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Chapter Eight: Meta Management

By this
point in our discussion, it is clear a human services agency is not a
self-contained entity. It is a system of interacting, interdependent functions
and sub-functions. This synergistic system does not have identifiable
boundaries but can be conceptually limited to the scope of the Helping Triangle discussed earlier – see
Figure 1. The agency – point “C” on the Helping Triangle – can itself
then be understood as a sub-system within the Helping Triangle. A human
services agency is a complex arrangement of systems within systems, in turn,
comprised of multiple functions and sub-functions. Collectively, these elements
and their relationships and interactions are the agency eco system. Additionally, the functions and sub-functions within
the agency itself – point “C” on the Helping Triangle – are the internal eco system, with the rest of
the Helping Triangle understood as the agency eco system or simply as the eco system. For the present purpose,
our focus is on the internal eco system.

As we
saw earlier, the primary function of our fictional agency, Social Services,
Inc., is to provide assessment, family counseling, and case management services
to children to improve their behavior and adjustment at home and school. Within
SSI’s internal eco system, there are secondary functions – see Figure 5 – such
as Fiscal Services and Administrative Services to support the primary function.
The primary function and its supporting, secondary functions, in turn, each has
its own sub-functions. We can understand each of these secondary functions and
sub-functions as individual systems with specific and specialized duties,
responsibilities, and expected outcomes. Within the SSI internal eco system, we
see the nesting of systems within systems, functions within functions. The goal
of SSI management is to maintain the SSI internal eco system so it continues to
support and successfully sustain SSI’s primary function: children coping more
successfully with the needs, problems, and vulnerabilities in their lives.

Chapter Four, we discussed the notion of entropy. We saw the SSI eco system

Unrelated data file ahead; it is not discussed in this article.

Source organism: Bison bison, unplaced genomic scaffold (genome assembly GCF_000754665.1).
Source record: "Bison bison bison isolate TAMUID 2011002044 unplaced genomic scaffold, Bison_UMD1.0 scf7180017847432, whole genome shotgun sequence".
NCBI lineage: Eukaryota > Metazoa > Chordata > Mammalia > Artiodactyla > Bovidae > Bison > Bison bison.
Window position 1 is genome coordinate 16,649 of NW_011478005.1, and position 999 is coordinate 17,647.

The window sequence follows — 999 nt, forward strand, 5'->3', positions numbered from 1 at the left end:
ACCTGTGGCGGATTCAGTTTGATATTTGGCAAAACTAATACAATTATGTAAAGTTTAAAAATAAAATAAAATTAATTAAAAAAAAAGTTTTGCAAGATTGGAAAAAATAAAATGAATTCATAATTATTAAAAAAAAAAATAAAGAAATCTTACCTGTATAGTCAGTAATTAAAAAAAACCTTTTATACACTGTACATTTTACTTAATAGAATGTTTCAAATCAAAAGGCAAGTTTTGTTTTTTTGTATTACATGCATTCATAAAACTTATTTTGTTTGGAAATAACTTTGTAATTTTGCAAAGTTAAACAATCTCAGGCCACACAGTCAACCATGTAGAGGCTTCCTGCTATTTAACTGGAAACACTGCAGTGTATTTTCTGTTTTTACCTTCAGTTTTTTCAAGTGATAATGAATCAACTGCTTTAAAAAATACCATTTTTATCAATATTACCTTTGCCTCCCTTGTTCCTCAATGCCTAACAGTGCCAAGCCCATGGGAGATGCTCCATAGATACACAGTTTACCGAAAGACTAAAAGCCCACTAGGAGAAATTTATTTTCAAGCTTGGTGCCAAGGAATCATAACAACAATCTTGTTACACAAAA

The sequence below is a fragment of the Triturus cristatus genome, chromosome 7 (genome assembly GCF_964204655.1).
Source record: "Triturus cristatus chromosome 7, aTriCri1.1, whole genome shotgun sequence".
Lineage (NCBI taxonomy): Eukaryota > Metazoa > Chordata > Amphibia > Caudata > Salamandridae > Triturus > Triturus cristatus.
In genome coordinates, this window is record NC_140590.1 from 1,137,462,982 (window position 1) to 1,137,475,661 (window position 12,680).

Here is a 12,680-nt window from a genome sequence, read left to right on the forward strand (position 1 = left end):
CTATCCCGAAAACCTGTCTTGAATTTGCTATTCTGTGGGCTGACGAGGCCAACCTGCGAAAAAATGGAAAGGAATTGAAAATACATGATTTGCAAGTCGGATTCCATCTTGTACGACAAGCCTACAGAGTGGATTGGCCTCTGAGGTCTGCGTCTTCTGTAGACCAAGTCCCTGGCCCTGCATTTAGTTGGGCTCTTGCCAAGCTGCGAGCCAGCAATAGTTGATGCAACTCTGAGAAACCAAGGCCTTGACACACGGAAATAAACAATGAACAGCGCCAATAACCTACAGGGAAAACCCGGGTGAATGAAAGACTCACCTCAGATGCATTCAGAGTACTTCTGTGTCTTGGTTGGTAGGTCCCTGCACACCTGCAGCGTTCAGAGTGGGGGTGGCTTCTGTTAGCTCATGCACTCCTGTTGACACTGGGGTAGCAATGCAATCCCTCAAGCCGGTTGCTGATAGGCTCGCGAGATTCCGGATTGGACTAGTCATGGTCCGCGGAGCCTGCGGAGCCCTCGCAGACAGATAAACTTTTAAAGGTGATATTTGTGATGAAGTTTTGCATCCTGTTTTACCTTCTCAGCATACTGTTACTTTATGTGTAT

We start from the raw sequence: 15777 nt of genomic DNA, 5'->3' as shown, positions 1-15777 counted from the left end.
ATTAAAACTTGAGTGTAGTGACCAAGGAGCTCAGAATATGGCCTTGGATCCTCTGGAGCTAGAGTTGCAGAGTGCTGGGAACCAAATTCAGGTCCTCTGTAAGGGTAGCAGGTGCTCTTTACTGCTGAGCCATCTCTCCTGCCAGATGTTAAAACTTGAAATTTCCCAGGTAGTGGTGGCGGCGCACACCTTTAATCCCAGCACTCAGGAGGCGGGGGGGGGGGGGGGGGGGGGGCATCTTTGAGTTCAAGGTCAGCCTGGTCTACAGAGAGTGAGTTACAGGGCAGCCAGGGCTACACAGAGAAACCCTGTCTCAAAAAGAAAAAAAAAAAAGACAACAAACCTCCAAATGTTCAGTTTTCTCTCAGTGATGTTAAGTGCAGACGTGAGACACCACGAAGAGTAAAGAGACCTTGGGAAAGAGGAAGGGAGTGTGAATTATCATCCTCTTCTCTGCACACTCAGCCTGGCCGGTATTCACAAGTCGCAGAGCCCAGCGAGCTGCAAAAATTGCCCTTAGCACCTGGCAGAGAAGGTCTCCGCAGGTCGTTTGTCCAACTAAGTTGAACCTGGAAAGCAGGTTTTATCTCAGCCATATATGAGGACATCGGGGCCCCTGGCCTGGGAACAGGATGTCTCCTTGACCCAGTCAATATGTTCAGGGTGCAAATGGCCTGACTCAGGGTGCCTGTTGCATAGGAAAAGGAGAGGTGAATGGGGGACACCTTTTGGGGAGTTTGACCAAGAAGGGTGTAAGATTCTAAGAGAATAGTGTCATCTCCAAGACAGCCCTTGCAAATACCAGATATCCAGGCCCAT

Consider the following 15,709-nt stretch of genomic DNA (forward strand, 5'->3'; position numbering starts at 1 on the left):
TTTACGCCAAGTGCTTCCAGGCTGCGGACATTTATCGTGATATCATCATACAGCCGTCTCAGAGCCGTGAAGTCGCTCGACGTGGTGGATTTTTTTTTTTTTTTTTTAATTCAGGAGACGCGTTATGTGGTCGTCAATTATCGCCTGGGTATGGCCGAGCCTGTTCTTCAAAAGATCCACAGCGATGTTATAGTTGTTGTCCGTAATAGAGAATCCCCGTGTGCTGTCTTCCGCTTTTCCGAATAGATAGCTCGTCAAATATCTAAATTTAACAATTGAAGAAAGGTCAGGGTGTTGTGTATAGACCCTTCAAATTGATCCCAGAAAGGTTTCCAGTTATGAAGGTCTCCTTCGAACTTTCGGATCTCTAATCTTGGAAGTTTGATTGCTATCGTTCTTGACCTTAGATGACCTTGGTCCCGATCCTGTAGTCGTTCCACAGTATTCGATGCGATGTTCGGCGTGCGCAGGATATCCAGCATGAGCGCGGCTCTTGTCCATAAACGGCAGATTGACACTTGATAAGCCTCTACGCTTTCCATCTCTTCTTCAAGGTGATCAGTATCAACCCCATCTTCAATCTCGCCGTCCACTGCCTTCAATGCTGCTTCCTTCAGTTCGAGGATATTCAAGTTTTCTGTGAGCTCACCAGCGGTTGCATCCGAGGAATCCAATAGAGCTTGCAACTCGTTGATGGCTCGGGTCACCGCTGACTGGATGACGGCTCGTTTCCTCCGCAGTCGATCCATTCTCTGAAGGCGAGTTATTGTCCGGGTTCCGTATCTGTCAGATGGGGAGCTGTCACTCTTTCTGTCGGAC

tends to transition toward disorganization and chaos over time. This tendency
was characterized as drift, with its
effects being seen in all eco system functions and within the system itself.
The tendency toward disorganization and chaos exists within the internal eco
system as certainly as within the external eco system. Drift is pervasive
throughout the SSI eco system, externally and internally. We can think about
drift as constant and continuous. Its effects at any time may be more or less,
but drift is an unchanging constant. It is only possible to influence the
effects and not the tendency itself.

the above perspective in mind, we re-conceptualize SSI Management’s
responsibility in this area as minimizing
drift within SSI’s internal eco system
. The reality is there are only three
ways to do this:

the effect.

the system.

or replace system elements.

three options are relatively straightforward for non-staff elements in the eco
system. For example, SSI records are filed in cabinets in alphabetical order.
Over time, the system tends to drift
toward disorganization and chaos. Records are misfiled and cannot be located.
Drift can be slowed by regularly
reminding people to use the system correctly and by periodic, required
training. Drift may be minimized by reconfiguration
including moving the cabinets to an area where there is better light, only
permitting designated people to put files into the cabinets or remove them, or
by subdividing the records into smaller sections so misfiled records are easier
to find. The chaos may be minimized by repairing
the cabinet drawers or the rods on which the files hang. The system may be replaced by an electronic records system
that is easier to maintain and use. However we approach the entropy in the
filing system, its effects can be minimized by using one of the three
strategies, i.e., by slowing its
effects, by reconfiguration, or by repair or replacement.

Let me
take a moment to clarify the concepts. Drift
is a constant factor in the SSI eco system. It is the unavoidable tendency of
the eco system to transition toward disorganization, chaos, and
ineffectiveness. Exceptions are, in
turn, the effect of drift. They are deviations from the ideal. If we do not
notice and correct these exceptions, they intensify and spread. Sooner or
later, they represent real jeopardy for the eco system itself.
Let me also note the ideal is achievable in principle but not in practice.
Exceptions are thus omnipresent. Further, our understanding of the ideal
changes as we gain additional knowledge and experience, leading to concurrent changes
in how we understand and define exceptions.

Indicators are
signs or symptoms letting us know exceptions are present in the SSI eco system.
Something has shifted away from the ideal. Intervention,
in turn, represents our response to identified exceptions. We can ignore
exceptions, although this likely leads to further deterioration of the SSI eco
system.  We can wait and see, although
this too likely leads to further eco system deterioration. Better is to do today’s
work today. We should reduce or eliminate the exception and, if possible,
prevent its recurrence. We intervene, with the intervention including some mix
of slowing, reconfiguration, and repair and replacement. System Drift results in Exceptions detected by Indicators prompting

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